Hanging wall movement determines the geometric classification of faulting. One can distinguish between “dip-slip” and “strike-slip” hanging-wall movements.
Dip slip- Dip-slip – movement occurs when the hanging wall moved predominantly up or down relative to the footwall.
- If the motion was down, the fault is called a normal fault, if the movement was up, the fault is called a reverse fault.
- Downward movement is “normal” because we normally would expect the hanging wall to slide downward along the foot wall because of the pull of gravity.
- Moving the hanging wall up an inclined fault requires work to overcome friction on the fault and the downward pull of gravity.
Strike slip–When the hanging wall moves horizontally, it’s a strike-slip
- If the hanging wall moves to the left, the earthquake is called right-lateral, if it moves to the right, it’s called a left-lateral fault.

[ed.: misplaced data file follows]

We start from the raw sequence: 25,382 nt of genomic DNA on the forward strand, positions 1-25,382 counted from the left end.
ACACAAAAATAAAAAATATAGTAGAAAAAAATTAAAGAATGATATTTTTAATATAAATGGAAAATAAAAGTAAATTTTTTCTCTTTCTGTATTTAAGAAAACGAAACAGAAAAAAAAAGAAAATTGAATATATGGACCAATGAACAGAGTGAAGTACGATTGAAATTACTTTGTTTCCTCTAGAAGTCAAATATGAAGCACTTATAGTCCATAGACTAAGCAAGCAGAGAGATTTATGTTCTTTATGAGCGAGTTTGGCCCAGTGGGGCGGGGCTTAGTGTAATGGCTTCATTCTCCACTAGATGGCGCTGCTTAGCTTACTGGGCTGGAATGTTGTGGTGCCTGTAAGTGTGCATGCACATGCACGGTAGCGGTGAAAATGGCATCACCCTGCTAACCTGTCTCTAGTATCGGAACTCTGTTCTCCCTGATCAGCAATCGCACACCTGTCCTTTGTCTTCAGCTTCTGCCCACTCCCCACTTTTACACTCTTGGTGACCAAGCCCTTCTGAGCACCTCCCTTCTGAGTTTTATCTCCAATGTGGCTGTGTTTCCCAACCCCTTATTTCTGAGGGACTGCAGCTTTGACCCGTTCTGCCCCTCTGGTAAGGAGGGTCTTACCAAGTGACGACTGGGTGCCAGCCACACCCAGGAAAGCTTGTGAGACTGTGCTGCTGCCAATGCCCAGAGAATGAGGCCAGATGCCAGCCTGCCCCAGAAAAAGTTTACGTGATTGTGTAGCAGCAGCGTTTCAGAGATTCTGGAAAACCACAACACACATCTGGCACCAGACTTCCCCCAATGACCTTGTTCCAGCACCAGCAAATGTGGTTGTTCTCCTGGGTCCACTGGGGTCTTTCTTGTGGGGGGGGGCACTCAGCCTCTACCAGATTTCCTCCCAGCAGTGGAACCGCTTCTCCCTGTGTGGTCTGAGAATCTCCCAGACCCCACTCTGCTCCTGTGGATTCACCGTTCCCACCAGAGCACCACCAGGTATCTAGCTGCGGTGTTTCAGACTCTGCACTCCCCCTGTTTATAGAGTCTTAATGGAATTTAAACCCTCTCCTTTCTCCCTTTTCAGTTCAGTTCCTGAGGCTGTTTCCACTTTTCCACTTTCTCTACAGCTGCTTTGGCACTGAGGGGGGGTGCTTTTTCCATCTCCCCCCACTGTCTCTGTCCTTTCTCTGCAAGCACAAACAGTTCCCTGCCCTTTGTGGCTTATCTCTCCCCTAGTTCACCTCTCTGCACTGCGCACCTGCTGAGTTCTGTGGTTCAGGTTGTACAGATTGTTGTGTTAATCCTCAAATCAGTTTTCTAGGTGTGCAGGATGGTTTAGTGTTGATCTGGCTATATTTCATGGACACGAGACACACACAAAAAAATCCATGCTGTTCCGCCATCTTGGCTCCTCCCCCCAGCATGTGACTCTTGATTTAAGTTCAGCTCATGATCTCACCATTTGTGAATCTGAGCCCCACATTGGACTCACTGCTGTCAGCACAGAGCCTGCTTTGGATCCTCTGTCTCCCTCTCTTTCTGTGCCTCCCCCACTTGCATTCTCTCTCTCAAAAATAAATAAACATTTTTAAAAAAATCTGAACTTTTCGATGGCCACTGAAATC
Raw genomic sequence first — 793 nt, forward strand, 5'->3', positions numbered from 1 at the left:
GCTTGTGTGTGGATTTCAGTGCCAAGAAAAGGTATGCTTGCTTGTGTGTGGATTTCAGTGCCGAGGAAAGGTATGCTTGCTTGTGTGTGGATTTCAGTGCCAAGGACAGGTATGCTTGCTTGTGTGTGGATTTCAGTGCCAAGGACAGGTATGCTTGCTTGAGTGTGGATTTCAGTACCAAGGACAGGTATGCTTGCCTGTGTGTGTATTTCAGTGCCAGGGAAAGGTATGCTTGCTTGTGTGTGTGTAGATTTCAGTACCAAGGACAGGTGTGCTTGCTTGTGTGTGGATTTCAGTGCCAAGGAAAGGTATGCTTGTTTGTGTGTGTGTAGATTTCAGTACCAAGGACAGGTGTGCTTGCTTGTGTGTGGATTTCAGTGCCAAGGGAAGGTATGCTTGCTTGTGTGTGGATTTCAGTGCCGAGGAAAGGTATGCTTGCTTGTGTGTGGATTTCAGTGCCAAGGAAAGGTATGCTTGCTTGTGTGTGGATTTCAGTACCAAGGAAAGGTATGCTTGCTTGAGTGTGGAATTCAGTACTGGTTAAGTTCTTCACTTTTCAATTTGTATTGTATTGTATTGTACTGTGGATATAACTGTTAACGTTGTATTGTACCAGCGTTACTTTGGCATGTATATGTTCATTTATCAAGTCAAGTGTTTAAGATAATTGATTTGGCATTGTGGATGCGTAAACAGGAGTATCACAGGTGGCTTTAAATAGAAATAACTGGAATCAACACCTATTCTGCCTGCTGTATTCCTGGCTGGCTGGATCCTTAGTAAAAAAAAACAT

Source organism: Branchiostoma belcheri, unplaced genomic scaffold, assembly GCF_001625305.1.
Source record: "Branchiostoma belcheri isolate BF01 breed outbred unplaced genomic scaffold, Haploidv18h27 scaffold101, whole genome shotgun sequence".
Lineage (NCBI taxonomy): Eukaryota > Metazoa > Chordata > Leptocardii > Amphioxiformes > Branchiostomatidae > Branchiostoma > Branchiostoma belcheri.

- The way to keep these terms straight is to imagine that you are standing on one side of the fault and an earthquake occurs.
- If objects on the other side of the fault move to your left, it’s a left-lateral fault, if they move to your right, it’s a right-lateral fault.
Oblique slip-When the hanging wall motion is neither dominantly vertical nor horizontal, the motion is called oblique-slip. Although oblique faulting isn’t unusual, it is less common than the normal, reverse, and strike-slip movement.